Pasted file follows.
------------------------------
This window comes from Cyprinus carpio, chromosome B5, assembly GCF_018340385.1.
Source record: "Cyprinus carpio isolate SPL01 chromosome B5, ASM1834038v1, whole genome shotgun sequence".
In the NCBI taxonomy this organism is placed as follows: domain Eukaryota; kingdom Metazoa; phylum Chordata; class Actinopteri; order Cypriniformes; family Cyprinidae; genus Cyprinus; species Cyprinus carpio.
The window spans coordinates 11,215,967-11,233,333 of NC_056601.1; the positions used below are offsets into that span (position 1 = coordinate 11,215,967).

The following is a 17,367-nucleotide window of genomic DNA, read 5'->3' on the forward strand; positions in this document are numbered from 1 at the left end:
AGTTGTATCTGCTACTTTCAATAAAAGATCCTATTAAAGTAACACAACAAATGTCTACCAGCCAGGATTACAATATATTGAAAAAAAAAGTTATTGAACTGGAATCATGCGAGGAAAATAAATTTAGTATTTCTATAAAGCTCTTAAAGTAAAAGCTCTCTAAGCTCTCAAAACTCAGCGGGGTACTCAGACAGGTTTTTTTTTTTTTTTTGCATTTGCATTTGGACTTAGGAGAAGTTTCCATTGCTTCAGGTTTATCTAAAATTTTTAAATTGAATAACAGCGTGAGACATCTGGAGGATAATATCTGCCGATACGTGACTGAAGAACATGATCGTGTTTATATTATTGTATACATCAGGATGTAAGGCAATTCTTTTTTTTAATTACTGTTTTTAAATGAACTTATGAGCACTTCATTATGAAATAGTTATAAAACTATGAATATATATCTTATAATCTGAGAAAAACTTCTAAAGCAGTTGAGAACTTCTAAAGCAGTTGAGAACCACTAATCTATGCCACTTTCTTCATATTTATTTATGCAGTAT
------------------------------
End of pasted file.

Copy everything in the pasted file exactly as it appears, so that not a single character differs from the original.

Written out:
This window comes from Cyprinus carpio, chromosome B5, assembly GCF_018340385.1.
Source record: "Cyprinus carpio isolate SPL01 chromosome B5, ASM1834038v1, whole genome shotgun sequence".
In the NCBI taxonomy this organism is placed as follows: domain Eukaryota; kingdom Metazoa; phylum Chordata; class Actinopteri; order Cypriniformes; family Cyprinidae; genus Cyprinus; species Cyprinus carpio.
The window spans coordinates 11,215,967-11,233,333 of NC_056601.1; the positions used below are offsets into that span (position 1 = coordinate 11,215,967).

The following is a 17,367-nucleotide window of genomic DNA, read 5'->3' on the forward strand; positions in this document are numbered from 1 at the left end:
AGTTGTATCTGCTACTTTCAATAAAAGATCCTATTAAAGTAACACAACAAATGTCTACCAGCCAGGATTACAATATATTGAAAAAAAAAGTTATTGAACTGGAATCATGCGAGGAAAATAAATTTAGTATTTCTATAAAGCTCTTAAAGTAAAAGCTCTCTAAGCTCTCAAAACTCAGCGGGGTACTCAGACAGGTTTTTTTTTTTTTTTTGCATTTGCATTTGGACTTAGGAGAAGTTTCCATTGCTTCAGGTTTATCTAAAATTTTTAAATTGAATAACAGCGTGAGACATCTGGAGGATAATATCTGCCGATACGTGACTGAAGAACATGATCGTGTTTATATTATTGTATACATCAGGATGTAAGGCAATTCTTTTTTTTAATTACTGTTTTTAAATGAACTTATGAGCACTTCATTATGAAATAGTTATAAAACTATGAATATATATCTTATAATCTGAGAAAAACTTCTAAAGCAGTTGAGAACTTCTAAAGCAGTTGAGAACCACTAATCTATGCCACTTTCTTCATATTTATTTATGCAGTAT